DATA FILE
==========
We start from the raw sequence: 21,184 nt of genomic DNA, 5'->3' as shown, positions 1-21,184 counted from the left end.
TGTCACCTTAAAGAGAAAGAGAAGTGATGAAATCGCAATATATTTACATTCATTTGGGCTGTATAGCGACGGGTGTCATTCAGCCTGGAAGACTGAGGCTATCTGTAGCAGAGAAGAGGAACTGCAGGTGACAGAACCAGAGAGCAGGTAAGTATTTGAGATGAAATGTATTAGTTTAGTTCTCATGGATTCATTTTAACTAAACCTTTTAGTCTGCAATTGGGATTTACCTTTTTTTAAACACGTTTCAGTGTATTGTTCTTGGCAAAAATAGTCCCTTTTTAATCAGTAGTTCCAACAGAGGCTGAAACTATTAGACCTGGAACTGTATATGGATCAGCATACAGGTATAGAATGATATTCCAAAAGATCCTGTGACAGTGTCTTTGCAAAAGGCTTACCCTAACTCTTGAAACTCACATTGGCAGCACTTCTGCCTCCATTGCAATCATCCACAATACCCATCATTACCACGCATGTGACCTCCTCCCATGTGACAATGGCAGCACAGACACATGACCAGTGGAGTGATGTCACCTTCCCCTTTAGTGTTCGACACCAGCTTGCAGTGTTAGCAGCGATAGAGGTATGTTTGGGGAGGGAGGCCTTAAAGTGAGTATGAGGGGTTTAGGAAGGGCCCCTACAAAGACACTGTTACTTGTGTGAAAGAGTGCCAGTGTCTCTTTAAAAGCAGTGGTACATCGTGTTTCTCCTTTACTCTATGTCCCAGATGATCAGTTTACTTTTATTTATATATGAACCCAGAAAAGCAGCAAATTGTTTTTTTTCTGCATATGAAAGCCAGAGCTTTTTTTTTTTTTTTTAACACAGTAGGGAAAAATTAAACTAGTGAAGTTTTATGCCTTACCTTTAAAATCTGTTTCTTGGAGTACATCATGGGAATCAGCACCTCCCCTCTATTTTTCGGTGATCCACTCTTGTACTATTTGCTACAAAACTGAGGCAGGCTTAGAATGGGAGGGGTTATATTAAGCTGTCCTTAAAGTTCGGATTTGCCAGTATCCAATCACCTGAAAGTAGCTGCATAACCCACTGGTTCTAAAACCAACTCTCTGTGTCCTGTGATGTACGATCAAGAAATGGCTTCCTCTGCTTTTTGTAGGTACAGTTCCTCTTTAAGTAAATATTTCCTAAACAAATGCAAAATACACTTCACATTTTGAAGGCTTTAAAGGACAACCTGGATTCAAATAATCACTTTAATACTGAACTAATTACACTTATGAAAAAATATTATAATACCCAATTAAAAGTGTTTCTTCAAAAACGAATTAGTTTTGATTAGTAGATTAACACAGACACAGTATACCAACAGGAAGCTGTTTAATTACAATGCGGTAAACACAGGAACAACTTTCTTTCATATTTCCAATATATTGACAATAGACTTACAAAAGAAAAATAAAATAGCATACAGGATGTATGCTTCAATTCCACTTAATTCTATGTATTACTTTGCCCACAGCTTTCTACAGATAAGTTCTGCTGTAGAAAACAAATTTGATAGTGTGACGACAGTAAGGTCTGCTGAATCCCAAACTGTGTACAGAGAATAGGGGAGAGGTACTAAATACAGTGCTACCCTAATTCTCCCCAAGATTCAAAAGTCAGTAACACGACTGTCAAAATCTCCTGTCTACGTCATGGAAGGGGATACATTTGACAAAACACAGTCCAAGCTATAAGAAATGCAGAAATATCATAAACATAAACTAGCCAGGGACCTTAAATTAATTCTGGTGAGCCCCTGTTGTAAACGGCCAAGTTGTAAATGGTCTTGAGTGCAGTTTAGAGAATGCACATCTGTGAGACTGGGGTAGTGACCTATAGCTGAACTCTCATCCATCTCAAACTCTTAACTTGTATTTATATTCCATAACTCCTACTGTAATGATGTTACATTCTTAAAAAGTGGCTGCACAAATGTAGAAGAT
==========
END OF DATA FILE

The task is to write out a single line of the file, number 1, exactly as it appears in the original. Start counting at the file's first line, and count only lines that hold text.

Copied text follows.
We start from the raw sequence: 21,184 nt of genomic DNA, 5'->3' as shown, positions 1-21,184 counted from the left end.